Friday, February 03, 2006

The Problem with Parker

In a comment on my most recent wine post Gimlet brings up Robert Parker and the dilemna he poses in the wine industry.

For those of you who are not aware of Robert Parker he is the author of "The Wine Advocate", a wine review he started in 1978, yes they actually made wine way back then. Parker had a small cult following among wine enthusiasts until he declared the 1982 Bordeaux vintage as "superb" - flying in the face of most established critics who questioned the vintage's lack of acidity and over ripeness. The line was drawn and Parker's influence was felt by the huge increase in Bordeaux prices for the '82 vintage.

I subscribed to the "Advocate" in the '80's but stopped when it became apparent that Mr. Parker and I had widely disparate views on wine - he loves the fruitbombs while I require more acidity and less ripeness in my wine. All fine and good - we disagree. Robert Parker has a very specific vision of what wine should be and his criteria has been extremely consistent for over 25 years - fruit first, ripe, lush fruit before all else, and that is fine. As with Gimlet I often enjoy the less expensive end of the "Parker wines" because their simplicity makes them easy drinking.

The problem is that Mr. Parker's influence is now so strong that he is changing the way wine is made, winemakers the world round know that the magic 90 points from Parker means financial success and so they are deliberately structuring their wines to meet Mr. Parker's "fruit first" conditions. A whole new generation of sommeliers and wine buyers are convinced that these wines are the only wines to sell and promote and that is just wrong.

The wine world requires diversity, we need "fruit bombs" and "big tannic monsters" and "lean acidic little bastard" wines to all be made and appreciated. The other problem I find with the "Parker wines" is that the fruit forward component makes these wines unlikely to age well, which of course plays well in our "immediate gratification" society.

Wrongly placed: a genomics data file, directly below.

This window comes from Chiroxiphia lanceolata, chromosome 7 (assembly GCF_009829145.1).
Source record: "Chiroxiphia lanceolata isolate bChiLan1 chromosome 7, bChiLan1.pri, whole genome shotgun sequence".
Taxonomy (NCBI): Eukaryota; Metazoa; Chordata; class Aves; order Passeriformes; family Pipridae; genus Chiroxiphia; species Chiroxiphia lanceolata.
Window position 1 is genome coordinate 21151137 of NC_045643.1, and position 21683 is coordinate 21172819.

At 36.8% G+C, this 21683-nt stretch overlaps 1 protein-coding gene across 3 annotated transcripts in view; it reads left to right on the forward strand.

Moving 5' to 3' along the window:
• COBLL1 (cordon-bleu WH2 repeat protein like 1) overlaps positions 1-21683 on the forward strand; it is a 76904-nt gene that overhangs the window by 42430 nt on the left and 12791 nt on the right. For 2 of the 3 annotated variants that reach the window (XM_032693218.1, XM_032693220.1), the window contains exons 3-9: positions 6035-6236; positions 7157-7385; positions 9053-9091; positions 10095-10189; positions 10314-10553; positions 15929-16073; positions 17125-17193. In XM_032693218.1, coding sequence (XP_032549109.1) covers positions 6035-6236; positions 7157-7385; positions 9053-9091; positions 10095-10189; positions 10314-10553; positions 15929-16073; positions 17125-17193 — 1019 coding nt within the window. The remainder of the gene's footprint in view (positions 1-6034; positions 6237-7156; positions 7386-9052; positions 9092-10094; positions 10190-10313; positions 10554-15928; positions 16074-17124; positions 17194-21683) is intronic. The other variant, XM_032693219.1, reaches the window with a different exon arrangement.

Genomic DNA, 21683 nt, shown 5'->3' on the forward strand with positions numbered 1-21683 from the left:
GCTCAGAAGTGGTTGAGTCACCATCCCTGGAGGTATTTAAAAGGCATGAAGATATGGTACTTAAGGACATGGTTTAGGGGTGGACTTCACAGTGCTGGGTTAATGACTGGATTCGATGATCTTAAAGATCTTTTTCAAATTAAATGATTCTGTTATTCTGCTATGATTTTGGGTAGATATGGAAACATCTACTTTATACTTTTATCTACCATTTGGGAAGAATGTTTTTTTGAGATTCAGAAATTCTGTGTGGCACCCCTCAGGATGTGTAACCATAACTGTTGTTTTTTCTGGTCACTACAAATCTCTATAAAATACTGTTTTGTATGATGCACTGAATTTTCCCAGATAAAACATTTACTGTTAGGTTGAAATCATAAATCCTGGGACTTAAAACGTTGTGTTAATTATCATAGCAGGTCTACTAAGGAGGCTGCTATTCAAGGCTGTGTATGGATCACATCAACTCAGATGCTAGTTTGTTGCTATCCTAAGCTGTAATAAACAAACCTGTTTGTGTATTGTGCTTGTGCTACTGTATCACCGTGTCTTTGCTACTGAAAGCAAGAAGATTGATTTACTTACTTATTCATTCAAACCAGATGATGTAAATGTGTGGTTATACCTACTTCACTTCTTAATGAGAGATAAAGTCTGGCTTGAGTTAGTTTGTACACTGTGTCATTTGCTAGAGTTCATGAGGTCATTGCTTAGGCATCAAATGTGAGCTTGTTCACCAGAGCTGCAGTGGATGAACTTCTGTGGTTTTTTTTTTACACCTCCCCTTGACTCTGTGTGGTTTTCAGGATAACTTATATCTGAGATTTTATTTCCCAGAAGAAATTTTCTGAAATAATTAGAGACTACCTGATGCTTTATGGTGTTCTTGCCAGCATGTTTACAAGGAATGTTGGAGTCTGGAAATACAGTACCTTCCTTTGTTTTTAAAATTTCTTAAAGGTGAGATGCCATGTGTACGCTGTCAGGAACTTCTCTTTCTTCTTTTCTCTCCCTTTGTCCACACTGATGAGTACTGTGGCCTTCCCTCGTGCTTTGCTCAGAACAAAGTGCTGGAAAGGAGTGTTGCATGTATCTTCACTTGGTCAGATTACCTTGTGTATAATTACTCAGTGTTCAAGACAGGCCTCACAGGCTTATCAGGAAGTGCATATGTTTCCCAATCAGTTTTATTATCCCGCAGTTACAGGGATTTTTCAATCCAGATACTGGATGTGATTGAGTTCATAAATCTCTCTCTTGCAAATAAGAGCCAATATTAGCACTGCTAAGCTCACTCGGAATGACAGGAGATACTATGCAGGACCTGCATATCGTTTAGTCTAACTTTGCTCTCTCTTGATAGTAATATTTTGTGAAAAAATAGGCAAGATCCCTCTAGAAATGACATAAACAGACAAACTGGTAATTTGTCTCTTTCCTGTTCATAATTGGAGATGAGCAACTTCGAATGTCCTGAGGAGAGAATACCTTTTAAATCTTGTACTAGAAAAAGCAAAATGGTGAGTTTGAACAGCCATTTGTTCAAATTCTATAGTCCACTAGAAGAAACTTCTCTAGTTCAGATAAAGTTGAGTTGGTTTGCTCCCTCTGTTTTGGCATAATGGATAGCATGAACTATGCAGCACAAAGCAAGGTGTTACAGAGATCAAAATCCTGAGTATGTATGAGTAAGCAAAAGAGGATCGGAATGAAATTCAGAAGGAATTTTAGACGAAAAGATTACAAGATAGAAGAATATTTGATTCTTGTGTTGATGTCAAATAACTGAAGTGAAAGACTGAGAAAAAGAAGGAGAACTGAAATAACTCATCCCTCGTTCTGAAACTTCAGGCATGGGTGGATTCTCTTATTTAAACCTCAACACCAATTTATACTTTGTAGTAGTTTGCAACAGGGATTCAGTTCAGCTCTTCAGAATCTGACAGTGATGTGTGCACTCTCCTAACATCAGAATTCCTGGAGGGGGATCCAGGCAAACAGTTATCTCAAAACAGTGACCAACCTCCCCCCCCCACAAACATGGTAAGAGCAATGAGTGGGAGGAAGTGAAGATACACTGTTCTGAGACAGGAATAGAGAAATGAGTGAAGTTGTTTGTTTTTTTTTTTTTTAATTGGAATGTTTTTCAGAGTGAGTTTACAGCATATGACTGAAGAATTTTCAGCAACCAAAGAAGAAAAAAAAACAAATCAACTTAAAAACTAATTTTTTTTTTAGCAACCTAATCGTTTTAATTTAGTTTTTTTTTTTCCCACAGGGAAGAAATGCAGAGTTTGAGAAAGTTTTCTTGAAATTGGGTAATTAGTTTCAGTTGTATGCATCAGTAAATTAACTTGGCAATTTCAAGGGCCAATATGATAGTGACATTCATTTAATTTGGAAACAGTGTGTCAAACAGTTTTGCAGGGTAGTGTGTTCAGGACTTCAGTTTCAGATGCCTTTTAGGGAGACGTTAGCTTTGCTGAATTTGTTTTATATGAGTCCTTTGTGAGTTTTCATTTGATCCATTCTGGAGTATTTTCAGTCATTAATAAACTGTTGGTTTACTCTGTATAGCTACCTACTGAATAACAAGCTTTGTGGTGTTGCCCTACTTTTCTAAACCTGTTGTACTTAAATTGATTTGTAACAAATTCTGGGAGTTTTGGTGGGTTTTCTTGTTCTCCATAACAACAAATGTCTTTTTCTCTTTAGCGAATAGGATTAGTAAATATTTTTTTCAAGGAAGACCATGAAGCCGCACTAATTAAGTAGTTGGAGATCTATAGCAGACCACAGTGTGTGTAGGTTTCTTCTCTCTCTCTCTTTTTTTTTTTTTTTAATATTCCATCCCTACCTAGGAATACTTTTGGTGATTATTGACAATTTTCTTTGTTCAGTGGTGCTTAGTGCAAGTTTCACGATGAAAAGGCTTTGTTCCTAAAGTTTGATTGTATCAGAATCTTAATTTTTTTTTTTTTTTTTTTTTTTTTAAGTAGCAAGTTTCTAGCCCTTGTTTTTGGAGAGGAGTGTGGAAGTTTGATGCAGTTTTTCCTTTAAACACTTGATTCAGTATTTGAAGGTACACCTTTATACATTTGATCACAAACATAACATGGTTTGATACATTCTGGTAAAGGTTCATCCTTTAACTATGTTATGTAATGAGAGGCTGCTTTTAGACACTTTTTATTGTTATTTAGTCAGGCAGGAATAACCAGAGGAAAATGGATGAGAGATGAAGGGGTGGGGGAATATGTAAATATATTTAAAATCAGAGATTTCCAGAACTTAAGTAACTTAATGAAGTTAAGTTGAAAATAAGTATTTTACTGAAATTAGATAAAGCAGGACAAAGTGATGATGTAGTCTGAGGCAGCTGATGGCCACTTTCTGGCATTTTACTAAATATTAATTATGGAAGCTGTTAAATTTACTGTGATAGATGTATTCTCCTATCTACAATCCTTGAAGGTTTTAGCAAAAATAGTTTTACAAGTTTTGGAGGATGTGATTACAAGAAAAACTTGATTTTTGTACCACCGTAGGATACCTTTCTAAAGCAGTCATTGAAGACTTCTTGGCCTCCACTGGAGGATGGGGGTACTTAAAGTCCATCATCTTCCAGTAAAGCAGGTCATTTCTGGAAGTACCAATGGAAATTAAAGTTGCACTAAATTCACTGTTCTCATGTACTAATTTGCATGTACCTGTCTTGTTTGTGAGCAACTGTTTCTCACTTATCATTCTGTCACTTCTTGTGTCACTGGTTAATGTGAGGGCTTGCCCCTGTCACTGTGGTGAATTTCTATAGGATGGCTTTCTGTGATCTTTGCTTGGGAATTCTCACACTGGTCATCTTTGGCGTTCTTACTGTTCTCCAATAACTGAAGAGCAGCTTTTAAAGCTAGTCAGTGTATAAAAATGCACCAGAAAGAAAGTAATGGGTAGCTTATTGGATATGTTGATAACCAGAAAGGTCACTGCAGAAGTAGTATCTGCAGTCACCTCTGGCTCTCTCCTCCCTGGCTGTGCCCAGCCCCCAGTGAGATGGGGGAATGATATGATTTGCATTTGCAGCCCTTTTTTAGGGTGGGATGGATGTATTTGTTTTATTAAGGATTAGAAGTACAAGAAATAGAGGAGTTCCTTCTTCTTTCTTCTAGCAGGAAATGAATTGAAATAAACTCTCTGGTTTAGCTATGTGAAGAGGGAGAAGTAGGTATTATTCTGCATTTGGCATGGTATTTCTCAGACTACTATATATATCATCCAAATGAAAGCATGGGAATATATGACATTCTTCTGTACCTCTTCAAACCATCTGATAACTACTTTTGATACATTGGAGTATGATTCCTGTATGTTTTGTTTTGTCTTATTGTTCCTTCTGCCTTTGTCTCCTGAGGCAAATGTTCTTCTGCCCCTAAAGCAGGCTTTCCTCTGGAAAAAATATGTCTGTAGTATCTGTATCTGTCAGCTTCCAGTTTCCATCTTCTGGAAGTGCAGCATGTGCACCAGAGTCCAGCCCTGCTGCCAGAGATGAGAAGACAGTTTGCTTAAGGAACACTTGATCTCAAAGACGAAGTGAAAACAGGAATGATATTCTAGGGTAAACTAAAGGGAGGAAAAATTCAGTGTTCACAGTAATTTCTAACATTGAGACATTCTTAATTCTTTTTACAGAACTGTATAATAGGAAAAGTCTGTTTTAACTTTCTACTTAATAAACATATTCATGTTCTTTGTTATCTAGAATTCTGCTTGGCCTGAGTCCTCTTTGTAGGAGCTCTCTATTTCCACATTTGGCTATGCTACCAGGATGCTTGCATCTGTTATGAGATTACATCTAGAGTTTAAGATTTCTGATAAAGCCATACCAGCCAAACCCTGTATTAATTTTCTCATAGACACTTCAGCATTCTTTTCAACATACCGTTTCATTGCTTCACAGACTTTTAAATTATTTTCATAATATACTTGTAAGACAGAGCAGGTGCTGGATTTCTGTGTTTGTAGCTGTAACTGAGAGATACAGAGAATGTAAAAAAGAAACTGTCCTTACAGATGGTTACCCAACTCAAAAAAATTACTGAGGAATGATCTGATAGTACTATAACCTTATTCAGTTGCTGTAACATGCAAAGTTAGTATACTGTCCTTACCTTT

Robert Parker expresses only the opinion of one man, and one with no formal wine education it might be added, and the fact that one man's opinion is changing an industry I love is disturbing to me.

Think globally - drink diversely.


  1. What did you think of Mondovino?

  2. Gimlet4:13 PM

    I haven't seen Mondovino, although I'm always up for a little treatise on Coca-colanization.

    There is a genuine downside to the homogenization of wine - making and consumer profiling. Witness California Chardonnays for example. These are examples of school of fish wine-making to the extreme. Parker has had some positive influences I will grudgingly admit. Riccardo Cotarella ,"In December of 1998, Robert M. Parker, Jr. named Riccardo Cotarella one of the most influential wine personalities of the last 20 years calling him, "a gregarious, highly-talented oenologist ... Italy’s answer to France’s Michel Rolland . . ."
    Now despite the endorsement of evil I happen to like Cotarella's wines. He consults on a wide range of wineries and wines in Italy. His wines are decidedly fruit forward , lush, and charming as an overdeveloped teenager. Check his Vitiano for its uncompromising value. He seems always to be on the lookout for the heretofore overlooked viticultural areas or the challenged terroirs. As such he can be considered that rare modern pioneer in an ancient arena.